Reports: DNI555946-DNI5: Designing Uniform Paired Copper Catalytic Sites for Conversion of Methane to Methanol
Nicholas Brunelli, PhD, The Ohio State University
The work associated with grant has progressed on several fronts, including organosilane, support synthesis, and some of the overall material characterization, as described in aim 1 and aim 2 of the proposal. Specifically, the aims were:
Aim 1: Demonstrate formation of uniform paired copper sites through synthesis of paired Brønsted acid sites
Aim 2: Demonstrate the ability to alter the distance between paired copper sites through tuning the spatial separation of the acid sites
We have made progress in synthesizing SAPO-5 and SAPO-34 using a paired site precursor that has the potential to create a heterogeneous support with paired Bronsted acid sites and to control the spacing between the paired catalytic sites.
The first step for the overall project involves the synthesis, purification, and characterization of an organosilane that has two silicon atoms with a controlled separation. This was accomplished through synthesis of a precursor with paired silicon atoms separated by a propyl linker. The synthesis involved the hydrosilylation of allyl triethoxysilane with triethoxysilane using Karstedt's catalyst (Scheme 1).
Scheme 1. Synthesis procedure to create paired silicon dimer.
After a reaction time of 18h, the triethoxysilane (added in excess) is distilled off using vacuum distillation as the first cut. The second cut obtained corresponds to the product Si-dimer that is characterized using 1H solution NMR (see figure 5).
Figure 1. 1H NMR for Si dimer with a propyl linker. The peak integration was found to be quantitative.
Before synthesis of the SAPO materials with the paired site precursor, we sought to investigate the crystallization of SAPO materials with isolated site precursors in tetraethylortho silicate (TEOS). We chose to start with SAPO-5 (AFI framework) as the microporous materials for our investigation. The AFI framework consists of 12MR as against 10MR for ZSM-5 (MFI framework). Although the ring size of AFI framework is larger, it is important to note that the paired Brønsted acid sites that we wish to generate will only be separated by one T atom (Al) as against 2 T atoms in the case of MFI. Thus, the resultant Cu-Cu distance in Cu-SAPO-5 is expected to be lower than 2.87 Å. Using TEOS, alumina, phosphoric acid, and triethylamine (as the structure directing agent), we were able to crystallize pure SAPO-5 as show in Figure 2.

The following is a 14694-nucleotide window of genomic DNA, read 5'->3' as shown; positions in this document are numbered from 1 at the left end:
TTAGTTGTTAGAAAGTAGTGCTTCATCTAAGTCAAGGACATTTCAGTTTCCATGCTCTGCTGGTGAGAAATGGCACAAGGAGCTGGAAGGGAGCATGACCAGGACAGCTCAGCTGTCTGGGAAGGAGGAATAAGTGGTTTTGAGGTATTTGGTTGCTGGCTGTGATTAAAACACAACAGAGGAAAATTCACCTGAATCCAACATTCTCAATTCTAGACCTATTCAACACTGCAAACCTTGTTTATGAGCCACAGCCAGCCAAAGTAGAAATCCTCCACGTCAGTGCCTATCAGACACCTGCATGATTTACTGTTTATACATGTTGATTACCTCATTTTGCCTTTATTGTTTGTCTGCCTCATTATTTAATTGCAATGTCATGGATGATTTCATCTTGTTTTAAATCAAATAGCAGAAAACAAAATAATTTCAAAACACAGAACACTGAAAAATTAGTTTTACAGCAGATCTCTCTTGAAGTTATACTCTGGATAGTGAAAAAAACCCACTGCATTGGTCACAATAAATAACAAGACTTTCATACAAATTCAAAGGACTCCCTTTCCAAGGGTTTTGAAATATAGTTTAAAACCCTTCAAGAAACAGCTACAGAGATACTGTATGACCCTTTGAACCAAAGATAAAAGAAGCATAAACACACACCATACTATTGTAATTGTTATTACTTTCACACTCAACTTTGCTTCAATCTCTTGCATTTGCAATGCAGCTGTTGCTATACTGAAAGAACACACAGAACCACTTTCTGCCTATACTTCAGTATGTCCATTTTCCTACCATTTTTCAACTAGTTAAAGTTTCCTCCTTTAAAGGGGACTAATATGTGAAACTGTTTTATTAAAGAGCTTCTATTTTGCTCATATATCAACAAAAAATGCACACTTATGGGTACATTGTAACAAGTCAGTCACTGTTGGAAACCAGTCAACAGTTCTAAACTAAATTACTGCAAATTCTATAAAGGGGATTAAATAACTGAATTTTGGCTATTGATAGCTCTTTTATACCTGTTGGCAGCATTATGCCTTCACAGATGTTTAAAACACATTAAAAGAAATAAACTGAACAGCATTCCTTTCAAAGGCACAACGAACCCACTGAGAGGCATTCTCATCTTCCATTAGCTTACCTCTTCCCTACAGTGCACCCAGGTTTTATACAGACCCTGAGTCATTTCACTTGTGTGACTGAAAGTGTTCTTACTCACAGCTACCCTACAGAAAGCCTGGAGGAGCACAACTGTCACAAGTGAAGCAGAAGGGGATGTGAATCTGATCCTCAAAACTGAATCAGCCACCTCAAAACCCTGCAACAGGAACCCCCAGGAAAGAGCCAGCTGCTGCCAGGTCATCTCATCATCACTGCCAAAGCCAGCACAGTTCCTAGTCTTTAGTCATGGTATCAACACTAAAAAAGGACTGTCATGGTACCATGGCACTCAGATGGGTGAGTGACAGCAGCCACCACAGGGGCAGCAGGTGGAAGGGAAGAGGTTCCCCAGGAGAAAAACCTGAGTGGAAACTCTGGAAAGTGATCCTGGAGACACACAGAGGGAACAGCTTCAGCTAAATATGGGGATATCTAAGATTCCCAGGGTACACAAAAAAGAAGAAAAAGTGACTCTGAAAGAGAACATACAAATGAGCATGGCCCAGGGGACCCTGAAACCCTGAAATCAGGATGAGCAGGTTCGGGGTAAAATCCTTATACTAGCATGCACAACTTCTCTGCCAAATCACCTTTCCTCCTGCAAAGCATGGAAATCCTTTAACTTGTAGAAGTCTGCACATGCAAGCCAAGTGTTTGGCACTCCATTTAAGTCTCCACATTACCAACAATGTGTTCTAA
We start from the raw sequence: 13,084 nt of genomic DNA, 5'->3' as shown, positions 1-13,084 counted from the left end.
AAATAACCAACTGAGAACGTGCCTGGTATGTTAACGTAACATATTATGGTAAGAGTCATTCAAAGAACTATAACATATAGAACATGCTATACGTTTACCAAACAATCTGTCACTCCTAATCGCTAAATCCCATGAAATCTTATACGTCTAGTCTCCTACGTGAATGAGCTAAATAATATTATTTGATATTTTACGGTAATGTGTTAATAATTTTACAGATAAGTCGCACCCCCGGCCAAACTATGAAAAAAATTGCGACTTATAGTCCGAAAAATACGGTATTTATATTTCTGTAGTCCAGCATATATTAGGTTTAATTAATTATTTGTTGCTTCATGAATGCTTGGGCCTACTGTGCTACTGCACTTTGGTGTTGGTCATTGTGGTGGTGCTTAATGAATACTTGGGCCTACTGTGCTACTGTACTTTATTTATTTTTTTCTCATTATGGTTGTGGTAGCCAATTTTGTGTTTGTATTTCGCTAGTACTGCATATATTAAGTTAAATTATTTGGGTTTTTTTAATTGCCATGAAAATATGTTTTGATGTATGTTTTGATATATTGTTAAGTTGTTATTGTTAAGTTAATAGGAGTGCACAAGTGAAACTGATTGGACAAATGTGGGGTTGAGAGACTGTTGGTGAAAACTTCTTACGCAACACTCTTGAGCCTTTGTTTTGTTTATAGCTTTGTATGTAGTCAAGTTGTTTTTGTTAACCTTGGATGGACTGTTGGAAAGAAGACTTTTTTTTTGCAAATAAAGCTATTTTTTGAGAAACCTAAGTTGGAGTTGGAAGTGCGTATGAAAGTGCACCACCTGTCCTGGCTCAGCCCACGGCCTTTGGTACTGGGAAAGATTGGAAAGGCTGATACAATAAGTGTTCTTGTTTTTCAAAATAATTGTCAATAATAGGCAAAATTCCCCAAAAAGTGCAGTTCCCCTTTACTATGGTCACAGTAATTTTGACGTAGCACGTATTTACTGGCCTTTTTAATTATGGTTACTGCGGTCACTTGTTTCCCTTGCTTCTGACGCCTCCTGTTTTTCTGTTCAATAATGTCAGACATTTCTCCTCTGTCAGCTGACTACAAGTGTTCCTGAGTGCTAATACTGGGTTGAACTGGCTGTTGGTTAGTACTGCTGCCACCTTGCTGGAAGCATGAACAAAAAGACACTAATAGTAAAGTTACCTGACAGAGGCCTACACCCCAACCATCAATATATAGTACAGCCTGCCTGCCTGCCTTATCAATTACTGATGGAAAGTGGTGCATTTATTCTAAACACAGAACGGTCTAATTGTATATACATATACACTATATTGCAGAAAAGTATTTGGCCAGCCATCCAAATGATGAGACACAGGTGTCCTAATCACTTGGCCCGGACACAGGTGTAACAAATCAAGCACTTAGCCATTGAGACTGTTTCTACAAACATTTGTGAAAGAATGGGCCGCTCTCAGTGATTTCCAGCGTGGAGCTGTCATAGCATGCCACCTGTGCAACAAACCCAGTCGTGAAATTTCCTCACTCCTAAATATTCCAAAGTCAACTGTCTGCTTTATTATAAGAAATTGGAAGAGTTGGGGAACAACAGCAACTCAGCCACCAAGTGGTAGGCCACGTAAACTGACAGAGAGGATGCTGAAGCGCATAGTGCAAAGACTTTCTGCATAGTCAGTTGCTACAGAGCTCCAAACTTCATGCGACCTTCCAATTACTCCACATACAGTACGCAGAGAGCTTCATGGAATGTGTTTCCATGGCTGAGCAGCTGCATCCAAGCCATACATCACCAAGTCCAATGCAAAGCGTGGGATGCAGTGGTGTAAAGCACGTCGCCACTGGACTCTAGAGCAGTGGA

After identifying the conditions to successfully produce SAPO-5, the fully characterized precursor was incorporated in place of the silicon source into the synthesis gel for SAPO-5. The synthesis gel crystallized to create a catalytic material with a paired silicon site. The synthesis preocedure was able to successfully generate a crystalline material with the desired SAPO-5 (AFI) framework. To confirm the presence of the alkyl linker, the material was heated (90°C) under nitrogen atmosphere to get rid of maximum triethylamine present in its pores. The material was characterized using 13C CP/MAS NMR and compared to an uncalcined SAPO-5 sample synthesized using TEOS at 200°C. Comparing the two spectra revealed that there are two other C species present in the SAPO-5 synthesized using Si-Dimer. From our initial investigations, we have been able to use NMR to demonstrate that peaks consistent with the formation of the Si dimer in the material were present, as shown in Figure 3.